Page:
Open discussion about ILM and the magic they create. Also VFX and movies in general. Anyone can post topics here.

Moderator: malducin

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By ShaneP
Just got back from this. This was a ton of fun. Great vfx and nice nods to other movies, including the entire cinematography of the film and a boat ride up a river in homage to Apocalypse Now.

The post-credits scene set up future films in this cinematic universe nicely too.

I loved Kong's design. Evoked O'Brien's original and gave him that primordial, mythical look.

I really liked that they went in some new directions with the creatures and didn't just do dinosaurs. The time period was a good choice too as it was before we had effectively mapped every square inch of ground via our spy sat…I mean our completely benign satellite network.

A couple of qualms like way too many characters leaving too little time to effectively develop any of them really. And Kong perhaps needed a few more quiet moments amidst all the action but there were some nice bits, especially with the scene with Brie Larson's character.

Good fast-paced fun.

Grade: B.
Initial review of Kong is strong. Not gonna' lie, I went into the movie kind of expecting to hate it. Don't ask me why, because I really don't know. The opening act seemed kind of odd at first, to the point where I kind of looked around to see if anyone else was thinking the same thing as me with "I AM in the right movie, right?" Obviously that was quickly remidied.

Biggest fault I could find is that outside of Goodman and maybe John C. Reilly, I kind of felt like everyone was phoning it in. And the fact that Goodman's death was so anticlimactic and unceremonious that I actually laughed. Like, I'd argue he was THE main character of the movie (sorry, Hiddleston, but you're the Jurassic World Chris Pratt of the movie, the cocky a-hole who doesn't change) and he kicks the bucket with 30 minutes left in such a blue-ball way. And the Scooby-Doo level coincidence of the Skullcrawler coughing up Toby Kebbell's half-digested skull at the right moment and right place that rolled in the perfect position for Hiddleston's 40/20 vision to see that the dog tag - which was conveniently free of blood, slime and digestive juices that might've obscured it - had his name on it. That and the ham-fisted, obligatory "My name is Nick Fury Lite and I'm here to talk to you about the MONARCH Initiative, also please watch these trailers for Rodan, Mothra and King Ghidorah". But who cares, because we're gonna' get more kaiju movies!!!!!!!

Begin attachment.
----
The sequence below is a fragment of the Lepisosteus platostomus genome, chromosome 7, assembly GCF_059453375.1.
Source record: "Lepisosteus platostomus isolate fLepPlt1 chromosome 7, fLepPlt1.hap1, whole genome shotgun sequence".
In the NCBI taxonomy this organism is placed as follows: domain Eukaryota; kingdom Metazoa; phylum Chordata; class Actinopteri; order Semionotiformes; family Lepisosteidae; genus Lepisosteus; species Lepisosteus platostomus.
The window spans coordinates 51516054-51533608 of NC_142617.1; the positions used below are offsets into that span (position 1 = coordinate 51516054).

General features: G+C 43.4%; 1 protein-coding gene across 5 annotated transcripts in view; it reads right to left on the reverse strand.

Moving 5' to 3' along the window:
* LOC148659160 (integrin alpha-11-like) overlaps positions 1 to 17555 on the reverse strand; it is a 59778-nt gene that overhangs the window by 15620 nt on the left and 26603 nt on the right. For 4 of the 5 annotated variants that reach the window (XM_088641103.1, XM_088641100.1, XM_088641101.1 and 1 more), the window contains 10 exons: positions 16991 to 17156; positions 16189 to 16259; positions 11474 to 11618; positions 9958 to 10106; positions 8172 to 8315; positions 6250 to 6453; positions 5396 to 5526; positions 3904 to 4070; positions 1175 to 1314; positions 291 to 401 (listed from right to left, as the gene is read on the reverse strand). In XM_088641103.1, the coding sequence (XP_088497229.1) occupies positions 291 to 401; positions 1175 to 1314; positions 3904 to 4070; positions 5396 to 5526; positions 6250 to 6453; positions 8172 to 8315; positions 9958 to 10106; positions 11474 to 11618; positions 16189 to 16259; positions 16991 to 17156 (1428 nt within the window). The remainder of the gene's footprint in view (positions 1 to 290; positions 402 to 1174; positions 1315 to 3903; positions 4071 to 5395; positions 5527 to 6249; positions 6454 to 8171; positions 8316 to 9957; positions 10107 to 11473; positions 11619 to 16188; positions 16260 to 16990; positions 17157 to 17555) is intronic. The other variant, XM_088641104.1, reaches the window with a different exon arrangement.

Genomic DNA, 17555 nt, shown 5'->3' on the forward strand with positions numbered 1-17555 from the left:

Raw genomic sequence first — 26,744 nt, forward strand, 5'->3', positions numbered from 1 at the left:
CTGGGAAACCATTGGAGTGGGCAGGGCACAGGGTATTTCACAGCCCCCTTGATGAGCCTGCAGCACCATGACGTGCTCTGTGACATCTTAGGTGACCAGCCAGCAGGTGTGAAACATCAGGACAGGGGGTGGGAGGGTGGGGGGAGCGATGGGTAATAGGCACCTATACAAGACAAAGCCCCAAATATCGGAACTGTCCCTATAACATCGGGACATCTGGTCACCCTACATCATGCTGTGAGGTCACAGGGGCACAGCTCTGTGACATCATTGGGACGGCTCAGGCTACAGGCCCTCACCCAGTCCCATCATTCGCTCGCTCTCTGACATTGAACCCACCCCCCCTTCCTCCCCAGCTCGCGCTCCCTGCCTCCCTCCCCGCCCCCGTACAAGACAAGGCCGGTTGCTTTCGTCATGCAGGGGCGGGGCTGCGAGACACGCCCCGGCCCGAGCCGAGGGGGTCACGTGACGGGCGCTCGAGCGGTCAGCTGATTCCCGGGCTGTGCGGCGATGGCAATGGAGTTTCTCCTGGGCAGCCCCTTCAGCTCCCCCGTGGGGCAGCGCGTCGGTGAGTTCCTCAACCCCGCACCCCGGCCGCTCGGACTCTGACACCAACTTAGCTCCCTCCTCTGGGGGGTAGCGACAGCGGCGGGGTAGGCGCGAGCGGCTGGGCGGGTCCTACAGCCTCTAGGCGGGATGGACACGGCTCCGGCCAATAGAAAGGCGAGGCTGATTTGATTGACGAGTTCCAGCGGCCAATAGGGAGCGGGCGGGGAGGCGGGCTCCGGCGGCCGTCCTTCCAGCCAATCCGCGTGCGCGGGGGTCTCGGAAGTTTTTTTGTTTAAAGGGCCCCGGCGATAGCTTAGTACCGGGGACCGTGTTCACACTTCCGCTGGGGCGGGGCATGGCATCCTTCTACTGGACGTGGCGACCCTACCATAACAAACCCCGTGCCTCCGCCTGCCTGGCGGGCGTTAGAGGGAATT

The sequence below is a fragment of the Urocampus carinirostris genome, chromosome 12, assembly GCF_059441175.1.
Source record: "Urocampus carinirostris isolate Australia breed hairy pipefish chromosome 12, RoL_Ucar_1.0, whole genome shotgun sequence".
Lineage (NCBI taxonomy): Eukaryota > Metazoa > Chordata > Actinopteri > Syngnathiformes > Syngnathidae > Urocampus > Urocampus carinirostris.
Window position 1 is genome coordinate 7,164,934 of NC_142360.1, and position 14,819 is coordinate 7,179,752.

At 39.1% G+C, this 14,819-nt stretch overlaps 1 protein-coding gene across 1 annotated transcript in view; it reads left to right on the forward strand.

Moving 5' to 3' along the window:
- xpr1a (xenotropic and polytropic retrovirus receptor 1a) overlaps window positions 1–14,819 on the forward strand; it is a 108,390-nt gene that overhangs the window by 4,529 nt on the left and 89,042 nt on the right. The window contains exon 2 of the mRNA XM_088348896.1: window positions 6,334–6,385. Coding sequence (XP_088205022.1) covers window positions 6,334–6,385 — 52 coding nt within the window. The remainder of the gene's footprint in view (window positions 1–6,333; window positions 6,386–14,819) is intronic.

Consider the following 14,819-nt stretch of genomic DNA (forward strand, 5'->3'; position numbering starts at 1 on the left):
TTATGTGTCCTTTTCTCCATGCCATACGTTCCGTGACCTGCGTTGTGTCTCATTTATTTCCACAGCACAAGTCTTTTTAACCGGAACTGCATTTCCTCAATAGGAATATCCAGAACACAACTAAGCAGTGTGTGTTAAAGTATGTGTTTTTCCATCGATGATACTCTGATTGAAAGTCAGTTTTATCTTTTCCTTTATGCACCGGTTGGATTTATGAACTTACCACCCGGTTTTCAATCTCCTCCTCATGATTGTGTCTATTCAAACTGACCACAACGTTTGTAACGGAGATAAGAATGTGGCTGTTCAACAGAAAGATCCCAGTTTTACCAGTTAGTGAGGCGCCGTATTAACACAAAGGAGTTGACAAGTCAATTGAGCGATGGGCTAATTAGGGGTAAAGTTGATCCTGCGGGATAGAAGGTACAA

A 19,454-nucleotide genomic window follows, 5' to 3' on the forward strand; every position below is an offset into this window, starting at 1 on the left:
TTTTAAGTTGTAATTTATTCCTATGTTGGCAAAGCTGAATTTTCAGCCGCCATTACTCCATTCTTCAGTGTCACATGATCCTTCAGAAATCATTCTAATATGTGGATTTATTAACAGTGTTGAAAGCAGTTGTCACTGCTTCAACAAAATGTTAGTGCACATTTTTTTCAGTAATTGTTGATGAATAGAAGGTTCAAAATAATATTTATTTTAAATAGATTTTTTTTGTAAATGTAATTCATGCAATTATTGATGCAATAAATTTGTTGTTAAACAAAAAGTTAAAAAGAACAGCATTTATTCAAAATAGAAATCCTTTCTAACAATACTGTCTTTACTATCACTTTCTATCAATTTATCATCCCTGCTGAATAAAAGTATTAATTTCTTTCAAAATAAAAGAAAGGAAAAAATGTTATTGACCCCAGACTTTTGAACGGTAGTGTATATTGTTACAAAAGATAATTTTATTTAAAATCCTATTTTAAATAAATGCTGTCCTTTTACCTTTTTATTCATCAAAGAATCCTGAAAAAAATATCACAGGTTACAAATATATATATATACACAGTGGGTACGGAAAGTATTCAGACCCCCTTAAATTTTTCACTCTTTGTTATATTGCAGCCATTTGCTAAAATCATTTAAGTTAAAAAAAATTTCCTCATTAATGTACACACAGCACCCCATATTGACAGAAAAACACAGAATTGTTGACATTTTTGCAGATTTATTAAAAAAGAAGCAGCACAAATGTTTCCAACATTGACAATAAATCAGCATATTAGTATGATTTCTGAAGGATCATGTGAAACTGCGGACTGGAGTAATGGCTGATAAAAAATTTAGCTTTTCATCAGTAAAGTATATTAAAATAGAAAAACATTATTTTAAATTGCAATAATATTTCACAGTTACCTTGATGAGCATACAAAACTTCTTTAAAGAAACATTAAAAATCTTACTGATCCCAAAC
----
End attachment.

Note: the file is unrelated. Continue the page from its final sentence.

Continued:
But even with all of that, hot dang, what a treat. Even as a dinosaur fanatic like me, without any dinosaurs, it was a nice change of pace. The variety of creatures were so cool. This is a perfect example of how you do a remake of a movie that already had a movie released a short while ago and how to properly differentiate between them and keep things fresh. All of the Skull Island creatures were fantastic, the VFX were fantastic, Kong himself was fantastic x10.

VFX-wise, again, wonderful. There were only a handful of iffy shots that I can recall (mostly people standing against glaringly obvious green-screen), but so many of the environment shots had me fooled as to where real photography ended and CG extension began. Kong's design and animation were fascinating to watch and compare to Weta's work on Jackson's.
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By ShaneP
John C. Reilly's character was far and away the best of the bunch. Crazy character that was just unhinged enough it kept you guessing if he might shoot Sam Jackson's character at one point.

Goodman's character was good but you are right. They just dispatched him quickly, perhaps too quickly.

I still don't get this desire with modern films of cramming dozens of human characters into what is essentially a monster movie. Give us just a handful and spend time on just those people. Instead we get virtually an entire platoon of grunts, a handful of scientists, and a crazy guy and his villagers.

And only Reilly's character had any real…well character.

Can I say something about the wardrobe's I am seeing women wear in these films: is it a requisite that they all must wear tank tops? Seriously, do the studios all buy from a huge tank top warehouse in China? I see this over and over. Howard in Jurassic World, check, Ridley in Star Wars, check, this film, check.
Longtime vfx writer Barbara Robertson talks to ILM veteran animator Stephen King about his work on Kong: Skull Island and his career. ... evolution/

This article also adds to what I've gleaned from numerous articles about Michael Bay, Transformers, and ILM: people enjoy working with Bay. He does push them to do great work. King's next film is Transformers: The Last Knight, due in theaters this Summer.
I love concept art. Love it.

This sample of Karl Lindberg's Kong: Skull Island work is no exception to that.

Lindberg is a concept artist at ILM whose credits include, Rogue One, Noah, Jurassic World, Beauty and the Beast, The Jungle Book, and Kong: Skull Island.

Here is a link to a small sampling of his work:
Jeff White talks Kong on the CG Garage podcast, perhaps the best BTS discussion of VFX out there maybe with the exception of the fxguide stuff(when they have them).

Here: ... white-ilm/

Hopefully we will see more ILMers on there in the future. They did have Barba on there last year but it was just as he was leaving to join ILM Vancouver as Creative Director.
Didn't like too much the movie when i saw it the first time, one year ago, then i saw it again on dvd and... didn't like either :D

Btw superb VFX( Kong 's fur rendition is incredibly intricate and complex, loved the water buffalo and the giant skullcrawler too) but for me they are the only saving grace of the movie, along with Larry Fong 's cinematography.